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Entrance to the Gassho-zukuri Minka-en outdoor museum.
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Toilet
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Gassho Storehouse 合掌小屋造り
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Gassho-zukuri Minka-en outdoor museum
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The museum park has 25 homes from around Japan many were donated to the museum for preservation. Near Mukogaoka-yuen Station on the Odakyu Line. Closed Mon. Admission 500 yen.
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Gassho-zukuri Minka-en outdoor museum
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Water mill
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Restrooms
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Gassho-zukuri minka houses slated for destruction were moved to this outdoor museum and saved.
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Inside water mill
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Looks traditional on the outside, but modern on the inside.
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Hydrangea
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Thatched roof and persimmon tree
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Fire hydrant
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Fire hydrant
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Manhole in Shirakawa-go.
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Ainokura Folk Museum No. 1 南砺市相倉民俗館1号館Exhibits related to life in Ainokura and the gassho-zukuri houses.

Ainokura Folk Museum 南砺市相倉民俗館
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Shirakawa Village Office
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Ainokura Folk Museum No. 1
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Dam reservoir
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Mihoro Dam, made only of rocks and clay. 131 meters high, 405 meters long.
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Inside Ainokura Folk Museum No. 1
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Inside Ainokura Folk Museum No. 1
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Inside Ainokura Folk Museum No. 1
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Roof peg
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Gassho hari
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Silk-making implements
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Hair pins
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Snow coat made of straw.
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Snow outfit
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Ritto History Museum's minka home on display.
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Ritto History Museum's minka home on display.
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Ritto History Museum's minka home on display.
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Spare thatch
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Left side was recently reroofed.
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Ainokura Folk Museum No. 2 南砺市相倉民俗館2号館Exhibits related to the traditional industries of Ainokura such as gunpowder manufacturing and washi paper making.
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Inside Ainokura Folk Museum No. 2
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Implements for making gunpowder used in matchlock guns.
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Traditional musical instruments.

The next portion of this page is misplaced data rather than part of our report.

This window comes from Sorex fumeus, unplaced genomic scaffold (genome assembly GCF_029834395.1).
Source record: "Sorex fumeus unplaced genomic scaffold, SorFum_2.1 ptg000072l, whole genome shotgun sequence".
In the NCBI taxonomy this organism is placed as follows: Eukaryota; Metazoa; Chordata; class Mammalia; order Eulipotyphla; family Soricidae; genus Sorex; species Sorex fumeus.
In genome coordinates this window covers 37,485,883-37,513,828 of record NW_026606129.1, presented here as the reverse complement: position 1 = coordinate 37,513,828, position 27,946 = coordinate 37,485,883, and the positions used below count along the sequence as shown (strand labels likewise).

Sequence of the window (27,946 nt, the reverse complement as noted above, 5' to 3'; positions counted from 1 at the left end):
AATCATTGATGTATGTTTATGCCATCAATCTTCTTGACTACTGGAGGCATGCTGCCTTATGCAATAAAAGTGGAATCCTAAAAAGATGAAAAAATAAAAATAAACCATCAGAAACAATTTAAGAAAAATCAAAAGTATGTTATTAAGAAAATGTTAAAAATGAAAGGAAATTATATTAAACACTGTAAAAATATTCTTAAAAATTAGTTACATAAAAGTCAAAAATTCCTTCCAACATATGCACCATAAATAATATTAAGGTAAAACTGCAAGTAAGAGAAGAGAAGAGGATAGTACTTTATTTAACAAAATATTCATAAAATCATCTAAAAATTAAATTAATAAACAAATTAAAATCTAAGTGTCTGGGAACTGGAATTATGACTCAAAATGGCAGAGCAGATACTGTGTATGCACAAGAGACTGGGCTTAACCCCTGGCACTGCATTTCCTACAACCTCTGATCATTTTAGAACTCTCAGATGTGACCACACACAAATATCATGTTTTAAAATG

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Kimono
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Washi paper
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Shrine
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Shrine torii
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Shrine
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Monument commemorating the marriage of Crown Prince Hiro (right) and birth of Princess Aiko (left)
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Souvenir of Ainokura
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Road sign showing way to Ainokura.
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Johana Station
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The former Waida home, donated to the park by the Waida family in the early 1980s. Adachi Ward, Tokyo
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Inside the former Waida home.
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About the former Waida home. 和井田
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Next to the Waida home is this old gate.
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Behind the Date Kaitaku Kinenkan Museum is the former Mitobe house on display. It is a typical house of the first settlers of Date, Hokkaido. Based on Sendai-style (Miyagi Pref.) architecture. Important Cultural Property. 旧三戸部家住宅
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Inside Mitobe house. Web site 旧三戸部家住宅
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Inside Mitobe house with a hearth.
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Muikara Minka むいから民家園, former farm house with a thatched-roof house originally built in the late 18th century. Free admission.It got in the way of the Odakyu train line (twice) near Komae Station so it was finally moved here in 2002. Open 9:30 am-4:30 pm (till 6 pm in July-Aug.). Closed Wed. and Thu. Address: Moto-Izumi 2-15-5 狛江市元和泉2-15-5, Phone: 03-3489-8981
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The house was originally located near Senryuji temple's front gate. But it got in the way of the Odakyu Line so it was moved in 1927. Then when the station was expanded in 1992, the house was dismantled and put in storage.
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Finally in 2002, the house was moved to and restored at this location. Dirt-floored kitchen with fire stoves. 土間
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Stoves
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Room with a irori hearth 茶の間
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Household Shinto altar
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Living room with 10 tatami mats. 座敷
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Veranda. The home used to be owned by the Arai family.